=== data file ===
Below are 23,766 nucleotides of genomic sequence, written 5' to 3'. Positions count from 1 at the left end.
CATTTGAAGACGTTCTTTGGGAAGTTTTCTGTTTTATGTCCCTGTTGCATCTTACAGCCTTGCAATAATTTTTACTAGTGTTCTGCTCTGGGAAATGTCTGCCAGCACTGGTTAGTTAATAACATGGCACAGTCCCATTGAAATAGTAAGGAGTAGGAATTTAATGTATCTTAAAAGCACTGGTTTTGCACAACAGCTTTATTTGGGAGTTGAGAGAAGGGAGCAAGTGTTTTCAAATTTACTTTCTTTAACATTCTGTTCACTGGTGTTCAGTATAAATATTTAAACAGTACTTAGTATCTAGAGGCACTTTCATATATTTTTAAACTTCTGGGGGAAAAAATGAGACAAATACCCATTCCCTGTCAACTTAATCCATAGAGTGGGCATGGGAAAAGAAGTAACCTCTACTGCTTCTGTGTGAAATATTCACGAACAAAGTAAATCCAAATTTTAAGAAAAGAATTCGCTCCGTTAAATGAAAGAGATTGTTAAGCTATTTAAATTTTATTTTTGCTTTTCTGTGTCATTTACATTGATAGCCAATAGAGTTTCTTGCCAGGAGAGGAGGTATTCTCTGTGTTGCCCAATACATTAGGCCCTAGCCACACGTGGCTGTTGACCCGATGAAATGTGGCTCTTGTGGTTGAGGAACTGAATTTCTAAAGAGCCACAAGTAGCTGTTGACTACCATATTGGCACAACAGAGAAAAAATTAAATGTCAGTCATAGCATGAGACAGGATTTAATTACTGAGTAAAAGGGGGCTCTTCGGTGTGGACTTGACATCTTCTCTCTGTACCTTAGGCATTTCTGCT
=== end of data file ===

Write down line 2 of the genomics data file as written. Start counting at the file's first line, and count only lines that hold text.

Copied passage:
CATTTGAAGACGTTCTTTGGGAAGTTTTCTGTTTTATGTCCCTGTTGCATCTTACAGCCTTGCAATAATTTTTACTAGTGTTCTGCTCTGGGAAATGTCTGCCAGCACTGGTTAGTTAATAACATGGCACAGTCCCATTGAAATAGTAAGGAGTAGGAATTTAATGTATCTTAAAAGCACTGGTTTTGCACAACAGCTTTATTTGGGAGTTGAGAGAAGGGAGCAAGTGTTTTCAAATTTACTTTCTTTAACATTCTGTTCACTGGTGTTCAGTATAAATATTTAAACAGTACTTAGTATCTAGAGGCACTTTCATATATTTTTAAACTTCTGGGGGAAAAAATGAGACAAATACCCATTCCCTGTCAACTTAATCCATAGAGTGGGCATGGGAAAAGAAGTAACCTCTACTGCTTCTGTGTGAAATATTCACGAACAAAGTAAATCCAAATTTTAAGAAAAGAATTCGCTCCGTTAAATGAAAGAGATTGTTAAGCTATTTAAATTTTATTTTTGCTTTTCTGTGTCATTTACATTGATAGCCAATAGAGTTTCTTGCCAGGAGAGGAGGTATTCTCTGTGTTGCCCAATACATTAGGCCCTAGCCACACGTGGCTGTTGACCCGATGAAATGTGGCTCTTGTGGTTGAGGAACTGAATTTCTAAAGAGCCACAAGTAGCTGTTGACTACCATATTGGCACAACAGAGAAAAAATTAAATGTCAGTCATAGCATGAGACAGGATTTAATTACTGAGTAAAAGGGGGCTCTTCGGTGTGGACTTGACATCTTCTCTCTGTACCTTAGGCATTTCTGCT